Anime from the 2000s have some banger theme songs; from Haruhi Suzumiya to Bleach, here are some of the best of them all.
Kodoani.com – Mainstream music of the 2000s was dominated by hip-hop and the emergence of alternative rock and emo. We see these musical trends incorporated in many of the anime’s opening and ending theme songs in the 2000s through the popularization of rap-rock music. However, when it comes to iconic anime theme songs of the 2000s, some songs especially stand out – because fans can’t help but sing along to them.
“Every Heart” By BoA (Inuyasha, 2000-2004)
“Every Heart” is the fourth ending song for the Inuyasha anime. The song is performed by Korean singer BoA, and has both English and Korean versions. “Every Heart” is a softly melodious love song and is a fitting song to describe the complicated romantic relationship between Higurashi Kagome and Inuyasha. The song revolves around the theme of longing for a loved one: Kagome has strong feelings for Inuyasha, but she is unable to express those feelings as Inuyasha still has feelings for Kikyo, a deceased priestess. life. The visuals of the ending complement the song perfectly as we see that each scene features all the characters contemplating a sunny sky or gazing into the overcast night.
“Hare Hare Yukai” By Aya Hirano, Minori Chihara And Yuko Goto (The Melancholy Of Haruhi Suzumiya, 2006)
“Hare Hare Yukai” is the ending song for The Melancholy of Haruhi Suzumiya. The song is sung by Aya Hirano, Minori Chihara, and Yuko Goto, who use the respective anime characters’ voices to perform the song. The track has an upbeat melody accompanied by a fully choreographed choreography sequence. This dance was so loved by viewers that it became an internet cultural phenomenon. Many anime fans have made dance music videos for the song and performed the dance at anime conventions. The song and dance also appeared in other media such as Overwatch and League of Legends.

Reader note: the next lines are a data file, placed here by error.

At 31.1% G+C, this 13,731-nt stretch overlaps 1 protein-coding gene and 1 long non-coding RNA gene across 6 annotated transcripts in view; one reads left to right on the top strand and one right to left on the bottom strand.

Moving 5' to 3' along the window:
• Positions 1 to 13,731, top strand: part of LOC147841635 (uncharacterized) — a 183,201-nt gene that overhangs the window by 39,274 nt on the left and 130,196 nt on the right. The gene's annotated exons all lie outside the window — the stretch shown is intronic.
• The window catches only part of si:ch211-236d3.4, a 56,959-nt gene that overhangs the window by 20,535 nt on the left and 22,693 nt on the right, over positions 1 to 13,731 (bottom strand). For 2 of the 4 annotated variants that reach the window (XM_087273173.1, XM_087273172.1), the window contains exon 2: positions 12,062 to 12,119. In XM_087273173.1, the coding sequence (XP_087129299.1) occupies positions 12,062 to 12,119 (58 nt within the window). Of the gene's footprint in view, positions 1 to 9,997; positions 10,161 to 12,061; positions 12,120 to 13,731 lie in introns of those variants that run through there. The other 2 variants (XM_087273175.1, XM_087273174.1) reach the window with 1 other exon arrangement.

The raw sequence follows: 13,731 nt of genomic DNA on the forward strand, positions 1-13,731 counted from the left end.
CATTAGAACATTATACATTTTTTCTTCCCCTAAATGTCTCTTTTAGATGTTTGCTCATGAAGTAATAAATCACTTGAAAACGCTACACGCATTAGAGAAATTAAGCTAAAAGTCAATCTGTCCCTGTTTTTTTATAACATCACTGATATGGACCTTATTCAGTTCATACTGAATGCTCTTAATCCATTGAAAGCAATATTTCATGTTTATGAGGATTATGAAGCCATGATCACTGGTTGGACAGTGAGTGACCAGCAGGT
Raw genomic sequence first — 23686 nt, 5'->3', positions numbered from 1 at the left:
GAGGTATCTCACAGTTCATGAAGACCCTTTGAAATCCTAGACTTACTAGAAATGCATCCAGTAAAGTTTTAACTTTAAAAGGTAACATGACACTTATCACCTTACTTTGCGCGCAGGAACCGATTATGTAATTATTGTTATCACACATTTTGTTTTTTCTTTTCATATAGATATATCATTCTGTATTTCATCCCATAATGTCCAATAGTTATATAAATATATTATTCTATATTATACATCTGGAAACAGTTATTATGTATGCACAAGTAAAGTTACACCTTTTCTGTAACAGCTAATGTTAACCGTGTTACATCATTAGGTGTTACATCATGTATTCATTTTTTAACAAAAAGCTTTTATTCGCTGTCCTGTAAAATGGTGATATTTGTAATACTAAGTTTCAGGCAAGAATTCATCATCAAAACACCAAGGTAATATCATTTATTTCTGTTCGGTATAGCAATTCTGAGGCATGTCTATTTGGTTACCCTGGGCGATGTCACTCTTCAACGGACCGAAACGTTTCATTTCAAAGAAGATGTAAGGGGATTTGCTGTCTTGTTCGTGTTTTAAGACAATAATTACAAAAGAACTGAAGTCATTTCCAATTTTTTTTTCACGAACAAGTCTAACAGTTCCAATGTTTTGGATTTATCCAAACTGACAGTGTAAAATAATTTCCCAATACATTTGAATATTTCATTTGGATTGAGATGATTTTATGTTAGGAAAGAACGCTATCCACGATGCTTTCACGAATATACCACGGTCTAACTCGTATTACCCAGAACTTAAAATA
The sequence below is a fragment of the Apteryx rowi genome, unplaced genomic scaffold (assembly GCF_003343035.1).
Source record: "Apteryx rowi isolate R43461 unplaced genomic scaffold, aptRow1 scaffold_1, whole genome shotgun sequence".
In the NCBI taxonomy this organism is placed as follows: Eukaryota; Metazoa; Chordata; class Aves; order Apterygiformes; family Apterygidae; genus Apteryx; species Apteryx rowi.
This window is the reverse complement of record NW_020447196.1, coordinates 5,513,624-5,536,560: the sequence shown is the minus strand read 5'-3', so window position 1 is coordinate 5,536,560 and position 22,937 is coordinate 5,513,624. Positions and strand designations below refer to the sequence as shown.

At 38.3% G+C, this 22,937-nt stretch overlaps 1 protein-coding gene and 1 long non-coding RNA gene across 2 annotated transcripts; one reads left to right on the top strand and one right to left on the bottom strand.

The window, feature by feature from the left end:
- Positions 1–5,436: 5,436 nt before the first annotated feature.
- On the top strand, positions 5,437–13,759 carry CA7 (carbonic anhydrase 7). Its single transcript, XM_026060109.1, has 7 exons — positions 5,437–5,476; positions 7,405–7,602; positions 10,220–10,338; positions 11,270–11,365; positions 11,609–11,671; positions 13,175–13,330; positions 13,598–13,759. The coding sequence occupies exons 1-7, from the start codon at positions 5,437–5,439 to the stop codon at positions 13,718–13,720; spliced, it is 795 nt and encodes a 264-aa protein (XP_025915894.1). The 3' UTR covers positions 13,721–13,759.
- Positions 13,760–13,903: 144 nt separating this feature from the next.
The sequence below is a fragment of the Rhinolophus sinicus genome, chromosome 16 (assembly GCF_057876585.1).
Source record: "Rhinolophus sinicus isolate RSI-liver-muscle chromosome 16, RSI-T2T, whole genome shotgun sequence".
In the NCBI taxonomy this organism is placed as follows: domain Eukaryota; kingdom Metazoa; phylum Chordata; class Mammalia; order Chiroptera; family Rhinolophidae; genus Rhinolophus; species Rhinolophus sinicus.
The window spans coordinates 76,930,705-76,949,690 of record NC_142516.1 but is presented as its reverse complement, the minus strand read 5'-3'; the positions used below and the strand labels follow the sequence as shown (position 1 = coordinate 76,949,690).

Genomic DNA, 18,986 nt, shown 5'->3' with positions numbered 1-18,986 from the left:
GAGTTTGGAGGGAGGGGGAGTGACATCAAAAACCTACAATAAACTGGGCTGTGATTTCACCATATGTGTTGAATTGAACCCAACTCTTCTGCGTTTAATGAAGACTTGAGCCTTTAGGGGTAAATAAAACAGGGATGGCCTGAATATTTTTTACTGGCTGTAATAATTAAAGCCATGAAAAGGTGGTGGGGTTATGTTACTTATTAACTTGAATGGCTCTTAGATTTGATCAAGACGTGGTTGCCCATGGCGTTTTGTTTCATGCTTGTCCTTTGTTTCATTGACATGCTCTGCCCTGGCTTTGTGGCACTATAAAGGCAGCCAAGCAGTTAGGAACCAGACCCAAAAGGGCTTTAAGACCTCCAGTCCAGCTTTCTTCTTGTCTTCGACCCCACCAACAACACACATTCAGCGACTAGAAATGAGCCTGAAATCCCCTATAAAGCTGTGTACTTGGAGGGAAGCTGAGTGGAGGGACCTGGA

“Hero’s Come Back!!” By Nobodyknows + (Naruto: Shippuden, 2007-2017)
“Hero’s Come Back!!” by Nobodyknows + is the first opening theme song for Naruto: Shippuden, the second installment of the Naruto series, taking place about two and a half years after the original series left. The song is an exaggerated rap-rock, perfect for starting the anime. The title speaks for itself, as it means the return of a hero. In the opening, we see the return of our protagonist, Naruto Uzumaki, now a teenager, and his allies as they embark on another adventure.
Orange Range’s “*Asterisk” (Bleach, 2004-2012)
Orange Range’s “* Asterisk” is the first opening theme song to the series, Bleach. Similar to “Hero’s Come Back!”, “*Asterisk” is a rap-rock song. The lyrics can best be described as cosmic and otherworldly; The song title refers to the stars and the universe. The overall message is about how one’s memories, dreams, and emotions transcend time and space, as if those thoughts and feelings were as eternal as the stars. However, even though the song is about some serious topics, the visuals in the opening credits don’t match the song’s aesthetic. These images are colorful and vibrant, showing Ichigo and his friends in early 2000s fashion and just a teenager, unconcerned with the supernatural elements of the series.
“Battlecry” By Nujabes (Samurai Champloo, 2004-2005)
“Battlecry” is the opening song for the Samurai Champloo anime series, directed by Shinichiro Watanabe, best known for the critically acclaimed Cowboy Bebop. The song was produced by Nujabes and featured Shing02. Samurai Champloo is set in an alternate version of the Edo Period, where the characters use modern dialogue and behaviour. In addition, the anime series has a unique hip-hop aesthetic, demonstrating the similarities of hip-hop and samurai cultures as they create a counter-identity and highlighting the importance of accepting the culture. chemical. “Battlecry” fits perfectly with the anime series, as the lyrics focus on the lifestyle of a samurai, and it is considered one of Nujabes’ last masterpieces.